Author – Pamela Freeman
Pages: 480 pages
Publisher: Orbit Books
Release Date: April 7, 2008
A couple of months ago, I wrote an article about how I was feeling over saturated with Epic Fantasy. You know the kind â€“ evil forces, semi-medieval world, lots of horses and swords and even a smattering of magic thrown in for good measure. It’s the kind of story I grew up on, but it just wasn’t floating my boat anymore.
Pamela Freeman was one of several authors to respond to the article and she had some interesting things to say about her first foray into adult fiction and why she’s trying to make a difference in the Epic Fantasy sub-genre:
I did a lot of reading in the genre for a doctorate, and I found that I was getting jaded, too – when I looked at why, I realised that a lot of secondary world writers were setting up the world and the magic in the first book, and then just letting the story/politics/war run to its conclusion, without revealing anything new. As a reader, I wasnâ€™t getting a constantly renewed sense of wonder about the world, and since I read epic fantasy as least as much for the world as for the plot, I was getting bored.I kept wanting someone else to read the third book for me and just tell me what happened. I am trying hard not to let that happen in the Castings Trilogy, but maybe that means Iâ€™m slowing the plot downâ€¦nothingâ€™s simple. The great advantage epic fantasy has is that itâ€™s – epic; like Tolkien, I wanted to try my hand a really long story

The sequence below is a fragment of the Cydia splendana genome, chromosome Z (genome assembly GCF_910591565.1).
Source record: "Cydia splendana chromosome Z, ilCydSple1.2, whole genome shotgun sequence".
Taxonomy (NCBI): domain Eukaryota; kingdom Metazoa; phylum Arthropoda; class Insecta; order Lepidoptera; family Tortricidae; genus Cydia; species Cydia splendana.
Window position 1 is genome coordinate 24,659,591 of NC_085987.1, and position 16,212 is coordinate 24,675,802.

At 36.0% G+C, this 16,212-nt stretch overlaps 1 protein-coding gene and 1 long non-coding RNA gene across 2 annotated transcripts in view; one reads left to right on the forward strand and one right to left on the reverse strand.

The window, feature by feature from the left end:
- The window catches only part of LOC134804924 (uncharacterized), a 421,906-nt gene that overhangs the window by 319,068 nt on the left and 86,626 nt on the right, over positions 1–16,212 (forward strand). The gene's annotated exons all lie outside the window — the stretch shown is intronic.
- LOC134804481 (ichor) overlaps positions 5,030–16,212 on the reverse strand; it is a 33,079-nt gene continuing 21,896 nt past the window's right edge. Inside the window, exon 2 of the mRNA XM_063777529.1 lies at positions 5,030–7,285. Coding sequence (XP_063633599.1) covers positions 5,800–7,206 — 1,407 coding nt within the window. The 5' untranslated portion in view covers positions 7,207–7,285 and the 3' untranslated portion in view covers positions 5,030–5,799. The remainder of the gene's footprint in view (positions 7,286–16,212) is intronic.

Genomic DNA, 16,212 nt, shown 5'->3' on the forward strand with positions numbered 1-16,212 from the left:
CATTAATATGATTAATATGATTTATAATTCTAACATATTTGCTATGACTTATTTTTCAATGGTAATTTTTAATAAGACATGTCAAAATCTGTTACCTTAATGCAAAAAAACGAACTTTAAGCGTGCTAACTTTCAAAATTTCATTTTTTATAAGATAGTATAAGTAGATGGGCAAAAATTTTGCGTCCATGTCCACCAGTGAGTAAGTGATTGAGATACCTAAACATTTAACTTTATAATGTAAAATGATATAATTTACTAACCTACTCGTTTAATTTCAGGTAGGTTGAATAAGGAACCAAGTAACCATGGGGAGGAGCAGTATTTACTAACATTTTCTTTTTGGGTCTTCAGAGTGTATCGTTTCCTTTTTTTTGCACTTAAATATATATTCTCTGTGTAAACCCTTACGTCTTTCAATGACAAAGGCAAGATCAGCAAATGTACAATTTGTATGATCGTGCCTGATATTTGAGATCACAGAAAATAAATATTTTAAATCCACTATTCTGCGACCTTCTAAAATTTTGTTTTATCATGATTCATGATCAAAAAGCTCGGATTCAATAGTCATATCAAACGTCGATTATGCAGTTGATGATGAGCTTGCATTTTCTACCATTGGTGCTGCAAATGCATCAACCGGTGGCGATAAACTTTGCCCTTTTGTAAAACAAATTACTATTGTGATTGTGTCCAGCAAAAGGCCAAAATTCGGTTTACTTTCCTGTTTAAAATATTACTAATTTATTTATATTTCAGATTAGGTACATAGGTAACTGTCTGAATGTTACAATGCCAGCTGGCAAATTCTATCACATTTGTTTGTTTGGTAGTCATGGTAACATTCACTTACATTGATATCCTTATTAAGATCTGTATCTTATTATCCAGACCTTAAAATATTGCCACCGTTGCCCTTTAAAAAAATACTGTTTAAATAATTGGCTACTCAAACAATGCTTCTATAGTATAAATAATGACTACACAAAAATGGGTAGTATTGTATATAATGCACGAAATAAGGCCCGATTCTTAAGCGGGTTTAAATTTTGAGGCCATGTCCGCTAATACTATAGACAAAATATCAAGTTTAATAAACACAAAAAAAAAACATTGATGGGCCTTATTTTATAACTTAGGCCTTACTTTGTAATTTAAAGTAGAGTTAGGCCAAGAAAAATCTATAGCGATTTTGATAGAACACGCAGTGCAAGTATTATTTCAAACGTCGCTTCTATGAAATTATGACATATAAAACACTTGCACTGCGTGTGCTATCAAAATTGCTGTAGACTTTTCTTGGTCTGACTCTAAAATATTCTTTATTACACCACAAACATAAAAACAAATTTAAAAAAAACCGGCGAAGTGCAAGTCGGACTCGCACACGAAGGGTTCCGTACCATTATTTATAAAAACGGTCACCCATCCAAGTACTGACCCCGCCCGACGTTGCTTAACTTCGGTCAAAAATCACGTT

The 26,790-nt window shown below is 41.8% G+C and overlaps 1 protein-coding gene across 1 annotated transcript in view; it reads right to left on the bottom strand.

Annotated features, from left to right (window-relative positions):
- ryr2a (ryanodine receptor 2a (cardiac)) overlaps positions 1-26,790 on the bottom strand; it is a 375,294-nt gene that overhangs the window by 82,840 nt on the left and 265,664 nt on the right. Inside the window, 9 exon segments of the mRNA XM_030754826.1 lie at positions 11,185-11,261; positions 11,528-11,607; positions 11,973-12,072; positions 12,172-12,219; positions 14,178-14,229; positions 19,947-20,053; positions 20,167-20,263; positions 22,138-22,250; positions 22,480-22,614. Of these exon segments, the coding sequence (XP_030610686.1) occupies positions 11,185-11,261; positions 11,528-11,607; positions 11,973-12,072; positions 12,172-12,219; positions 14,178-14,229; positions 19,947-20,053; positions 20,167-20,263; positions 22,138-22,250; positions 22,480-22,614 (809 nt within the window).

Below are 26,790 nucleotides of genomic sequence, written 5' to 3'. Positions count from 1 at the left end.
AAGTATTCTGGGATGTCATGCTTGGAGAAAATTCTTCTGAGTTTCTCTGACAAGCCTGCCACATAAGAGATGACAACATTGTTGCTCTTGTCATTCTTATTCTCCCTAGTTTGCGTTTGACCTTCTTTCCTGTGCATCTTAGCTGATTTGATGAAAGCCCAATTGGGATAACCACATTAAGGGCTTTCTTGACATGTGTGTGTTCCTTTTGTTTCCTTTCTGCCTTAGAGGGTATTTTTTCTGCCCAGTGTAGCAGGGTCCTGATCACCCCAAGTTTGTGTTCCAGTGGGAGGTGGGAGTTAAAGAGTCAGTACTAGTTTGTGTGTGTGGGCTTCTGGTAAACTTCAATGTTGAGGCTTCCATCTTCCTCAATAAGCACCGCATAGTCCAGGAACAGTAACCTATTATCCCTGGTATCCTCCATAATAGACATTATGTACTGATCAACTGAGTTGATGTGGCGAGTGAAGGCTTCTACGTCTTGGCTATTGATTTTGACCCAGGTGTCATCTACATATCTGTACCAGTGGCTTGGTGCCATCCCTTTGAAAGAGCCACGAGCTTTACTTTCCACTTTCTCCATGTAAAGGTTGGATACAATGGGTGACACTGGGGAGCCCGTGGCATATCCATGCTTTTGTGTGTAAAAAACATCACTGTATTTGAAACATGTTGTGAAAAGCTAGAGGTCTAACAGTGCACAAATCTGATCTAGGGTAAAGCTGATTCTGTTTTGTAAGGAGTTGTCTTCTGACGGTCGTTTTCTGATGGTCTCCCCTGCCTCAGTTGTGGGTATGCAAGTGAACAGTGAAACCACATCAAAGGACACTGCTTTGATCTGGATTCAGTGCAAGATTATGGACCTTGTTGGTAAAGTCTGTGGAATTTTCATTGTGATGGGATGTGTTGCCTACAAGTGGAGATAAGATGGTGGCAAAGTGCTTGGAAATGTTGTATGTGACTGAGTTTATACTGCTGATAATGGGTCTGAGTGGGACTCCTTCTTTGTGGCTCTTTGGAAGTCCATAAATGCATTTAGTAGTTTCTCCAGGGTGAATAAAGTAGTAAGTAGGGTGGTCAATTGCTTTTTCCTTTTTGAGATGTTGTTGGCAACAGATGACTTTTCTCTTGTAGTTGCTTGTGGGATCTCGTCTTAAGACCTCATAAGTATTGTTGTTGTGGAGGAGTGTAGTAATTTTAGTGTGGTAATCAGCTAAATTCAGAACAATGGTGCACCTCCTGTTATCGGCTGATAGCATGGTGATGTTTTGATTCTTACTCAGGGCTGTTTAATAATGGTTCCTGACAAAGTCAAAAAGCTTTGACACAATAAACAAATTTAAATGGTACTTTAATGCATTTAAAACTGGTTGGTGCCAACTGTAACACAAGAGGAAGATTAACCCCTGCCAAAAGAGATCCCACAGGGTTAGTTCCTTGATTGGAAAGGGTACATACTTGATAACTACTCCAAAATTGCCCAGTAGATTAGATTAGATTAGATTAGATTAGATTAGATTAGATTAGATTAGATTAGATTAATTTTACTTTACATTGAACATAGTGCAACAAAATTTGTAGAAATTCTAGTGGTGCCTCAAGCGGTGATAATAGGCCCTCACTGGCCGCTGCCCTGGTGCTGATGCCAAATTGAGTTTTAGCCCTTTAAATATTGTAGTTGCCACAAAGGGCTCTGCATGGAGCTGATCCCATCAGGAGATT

Curious to see if Freeman could back up her words, I tossed Blood Ties into my backpack along with several other novels for the cross country journey. Could Freeman really be tackling Epic Fantasy in a new way?
The answer’s more complicated than a simple yes or no.
Freeman started in the business writing YA (young adult) fiction, a genre which is dreadfully under appreciated by many adults, and Blood Ties is her first foray into the world of adult fiction. A lot of fantastic novels have been written for a YA audience (The City of Ember by Jeanne DuPrau, Harry Potter and the Prisoner of Azkaban by J.K. Rowling, The Hobbit by J.R.R. Tolkien, Coraline by Neil Gaiman, The Ice Dragon by George R.R. Martin, just to name a few), and the YA experience was valuable to Freeman. She has a simple way of handling information and doles out an easy to understand, but still evocative world. Presumably because of her experience with YA, Freeman’s novel has an easy to follow, if slightly obvious, prose and this allows her to focus less on the language and more on the things that really matter: story and character.
These, however, are a bit of a mixed bag.